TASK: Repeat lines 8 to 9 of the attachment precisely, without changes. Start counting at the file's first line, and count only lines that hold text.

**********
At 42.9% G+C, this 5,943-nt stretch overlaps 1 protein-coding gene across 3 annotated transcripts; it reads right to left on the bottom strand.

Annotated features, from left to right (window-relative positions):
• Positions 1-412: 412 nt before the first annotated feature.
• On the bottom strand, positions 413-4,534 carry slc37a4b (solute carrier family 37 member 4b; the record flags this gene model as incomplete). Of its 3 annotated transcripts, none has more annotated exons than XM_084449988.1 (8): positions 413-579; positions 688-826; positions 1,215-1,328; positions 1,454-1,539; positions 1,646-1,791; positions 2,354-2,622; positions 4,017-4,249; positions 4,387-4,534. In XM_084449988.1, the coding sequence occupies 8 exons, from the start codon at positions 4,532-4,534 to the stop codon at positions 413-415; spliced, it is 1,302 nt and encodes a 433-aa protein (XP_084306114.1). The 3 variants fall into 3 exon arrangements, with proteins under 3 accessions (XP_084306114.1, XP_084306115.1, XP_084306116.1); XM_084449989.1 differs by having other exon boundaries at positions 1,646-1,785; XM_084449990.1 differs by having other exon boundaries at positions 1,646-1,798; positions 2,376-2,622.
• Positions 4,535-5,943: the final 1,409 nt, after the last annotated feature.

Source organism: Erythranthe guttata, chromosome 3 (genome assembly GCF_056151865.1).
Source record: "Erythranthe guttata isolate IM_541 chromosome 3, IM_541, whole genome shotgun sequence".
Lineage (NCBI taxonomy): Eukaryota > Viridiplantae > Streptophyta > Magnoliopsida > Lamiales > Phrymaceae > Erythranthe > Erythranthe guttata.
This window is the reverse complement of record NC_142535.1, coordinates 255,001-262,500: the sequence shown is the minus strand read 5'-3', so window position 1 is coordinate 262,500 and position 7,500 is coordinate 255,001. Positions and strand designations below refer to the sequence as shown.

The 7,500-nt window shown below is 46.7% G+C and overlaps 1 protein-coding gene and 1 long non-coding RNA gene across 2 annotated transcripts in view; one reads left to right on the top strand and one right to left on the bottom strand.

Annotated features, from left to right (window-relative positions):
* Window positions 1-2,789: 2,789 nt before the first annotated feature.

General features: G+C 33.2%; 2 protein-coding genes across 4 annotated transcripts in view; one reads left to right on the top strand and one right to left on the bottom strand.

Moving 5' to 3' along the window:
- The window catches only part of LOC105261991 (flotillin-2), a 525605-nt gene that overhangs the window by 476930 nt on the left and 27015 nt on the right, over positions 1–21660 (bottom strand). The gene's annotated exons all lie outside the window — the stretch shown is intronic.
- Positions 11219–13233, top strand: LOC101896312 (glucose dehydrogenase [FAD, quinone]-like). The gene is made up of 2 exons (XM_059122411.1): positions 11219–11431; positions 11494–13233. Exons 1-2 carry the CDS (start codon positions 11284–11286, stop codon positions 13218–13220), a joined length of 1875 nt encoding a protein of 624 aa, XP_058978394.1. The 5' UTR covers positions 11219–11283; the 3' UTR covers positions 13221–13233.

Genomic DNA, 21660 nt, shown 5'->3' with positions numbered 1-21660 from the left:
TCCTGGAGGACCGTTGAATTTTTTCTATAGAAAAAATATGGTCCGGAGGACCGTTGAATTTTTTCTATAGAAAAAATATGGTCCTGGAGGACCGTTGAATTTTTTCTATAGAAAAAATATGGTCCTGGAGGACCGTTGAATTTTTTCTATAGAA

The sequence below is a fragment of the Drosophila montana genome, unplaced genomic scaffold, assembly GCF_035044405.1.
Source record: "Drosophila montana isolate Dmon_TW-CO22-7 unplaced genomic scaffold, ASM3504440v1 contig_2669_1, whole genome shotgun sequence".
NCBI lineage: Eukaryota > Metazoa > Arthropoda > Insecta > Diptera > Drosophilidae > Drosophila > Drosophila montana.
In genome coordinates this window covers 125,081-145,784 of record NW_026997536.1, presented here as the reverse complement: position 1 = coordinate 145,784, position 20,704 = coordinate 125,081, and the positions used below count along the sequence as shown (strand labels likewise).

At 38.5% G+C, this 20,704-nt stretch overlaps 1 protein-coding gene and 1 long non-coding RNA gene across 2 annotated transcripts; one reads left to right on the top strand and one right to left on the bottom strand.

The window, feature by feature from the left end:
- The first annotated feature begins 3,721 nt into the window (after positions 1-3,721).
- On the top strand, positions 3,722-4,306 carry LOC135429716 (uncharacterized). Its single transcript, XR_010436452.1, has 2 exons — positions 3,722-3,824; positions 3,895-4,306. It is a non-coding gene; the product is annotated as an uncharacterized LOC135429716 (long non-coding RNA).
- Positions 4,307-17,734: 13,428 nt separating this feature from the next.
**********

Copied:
Lineage (NCBI taxonomy): Eukaryota > Viridiplantae > Streptophyta > Magnoliopsida > Lamiales > Phrymaceae > Erythranthe > Erythranthe guttata.
This window is the reverse complement of record NC_142535.1, coordinates 255,001-262,500: the sequence shown is the minus strand read 5'-3', so window position 1 is coordinate 262,500 and position 7,500 is coordinate 255,001. Positions and strand designations below refer to the sequence as shown.